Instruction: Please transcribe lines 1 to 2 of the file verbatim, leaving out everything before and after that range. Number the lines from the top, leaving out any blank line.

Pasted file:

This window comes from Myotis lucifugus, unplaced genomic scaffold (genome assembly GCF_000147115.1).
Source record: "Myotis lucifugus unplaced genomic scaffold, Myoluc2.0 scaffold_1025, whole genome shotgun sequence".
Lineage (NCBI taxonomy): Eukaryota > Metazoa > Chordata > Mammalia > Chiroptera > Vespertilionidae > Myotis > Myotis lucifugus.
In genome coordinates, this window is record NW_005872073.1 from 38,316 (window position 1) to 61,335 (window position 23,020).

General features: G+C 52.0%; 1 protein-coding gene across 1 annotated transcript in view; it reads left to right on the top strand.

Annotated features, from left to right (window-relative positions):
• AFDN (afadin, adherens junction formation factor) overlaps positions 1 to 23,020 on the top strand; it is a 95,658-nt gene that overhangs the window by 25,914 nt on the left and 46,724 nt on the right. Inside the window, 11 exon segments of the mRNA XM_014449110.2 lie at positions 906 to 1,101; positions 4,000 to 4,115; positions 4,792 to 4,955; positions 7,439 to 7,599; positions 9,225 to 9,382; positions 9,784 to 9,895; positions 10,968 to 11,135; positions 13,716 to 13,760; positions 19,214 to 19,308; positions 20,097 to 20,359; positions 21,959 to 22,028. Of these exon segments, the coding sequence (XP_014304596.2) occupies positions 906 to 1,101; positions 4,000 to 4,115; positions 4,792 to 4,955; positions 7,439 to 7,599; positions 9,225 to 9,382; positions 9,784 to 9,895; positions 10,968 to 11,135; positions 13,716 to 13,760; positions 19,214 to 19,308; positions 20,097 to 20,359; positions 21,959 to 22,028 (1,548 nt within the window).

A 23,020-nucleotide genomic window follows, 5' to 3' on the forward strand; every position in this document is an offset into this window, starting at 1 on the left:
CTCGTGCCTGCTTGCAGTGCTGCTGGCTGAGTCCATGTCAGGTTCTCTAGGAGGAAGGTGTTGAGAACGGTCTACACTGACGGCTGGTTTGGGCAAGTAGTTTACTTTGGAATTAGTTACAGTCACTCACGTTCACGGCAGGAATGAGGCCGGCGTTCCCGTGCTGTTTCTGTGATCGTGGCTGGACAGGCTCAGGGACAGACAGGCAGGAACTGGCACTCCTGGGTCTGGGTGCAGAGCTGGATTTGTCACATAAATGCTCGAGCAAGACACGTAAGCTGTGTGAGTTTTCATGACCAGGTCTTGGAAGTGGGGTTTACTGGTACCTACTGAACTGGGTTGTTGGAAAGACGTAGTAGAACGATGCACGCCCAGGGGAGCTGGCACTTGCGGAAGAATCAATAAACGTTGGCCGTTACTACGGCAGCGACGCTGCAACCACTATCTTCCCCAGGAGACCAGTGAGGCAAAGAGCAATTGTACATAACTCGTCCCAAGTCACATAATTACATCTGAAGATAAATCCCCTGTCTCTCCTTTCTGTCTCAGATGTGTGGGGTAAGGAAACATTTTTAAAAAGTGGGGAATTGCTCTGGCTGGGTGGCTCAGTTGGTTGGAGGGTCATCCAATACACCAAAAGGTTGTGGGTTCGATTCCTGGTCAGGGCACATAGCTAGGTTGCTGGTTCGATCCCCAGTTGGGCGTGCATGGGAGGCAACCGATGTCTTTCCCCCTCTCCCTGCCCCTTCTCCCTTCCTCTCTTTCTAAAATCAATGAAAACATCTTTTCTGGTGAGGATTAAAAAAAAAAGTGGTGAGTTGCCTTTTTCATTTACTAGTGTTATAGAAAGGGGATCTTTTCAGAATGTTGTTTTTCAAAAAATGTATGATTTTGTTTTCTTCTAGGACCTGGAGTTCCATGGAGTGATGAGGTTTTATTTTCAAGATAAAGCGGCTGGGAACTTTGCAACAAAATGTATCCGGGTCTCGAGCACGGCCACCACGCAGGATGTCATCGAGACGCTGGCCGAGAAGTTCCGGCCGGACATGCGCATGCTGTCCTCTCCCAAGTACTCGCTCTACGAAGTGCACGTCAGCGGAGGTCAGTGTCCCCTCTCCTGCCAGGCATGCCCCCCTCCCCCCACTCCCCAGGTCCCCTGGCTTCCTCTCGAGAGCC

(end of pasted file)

This window comes from Myotis lucifugus, unplaced genomic scaffold (genome assembly GCF_000147115.1).
Source record: "Myotis lucifugus unplaced genomic scaffold, Myoluc2.0 scaffold_1025, whole genome shotgun sequence".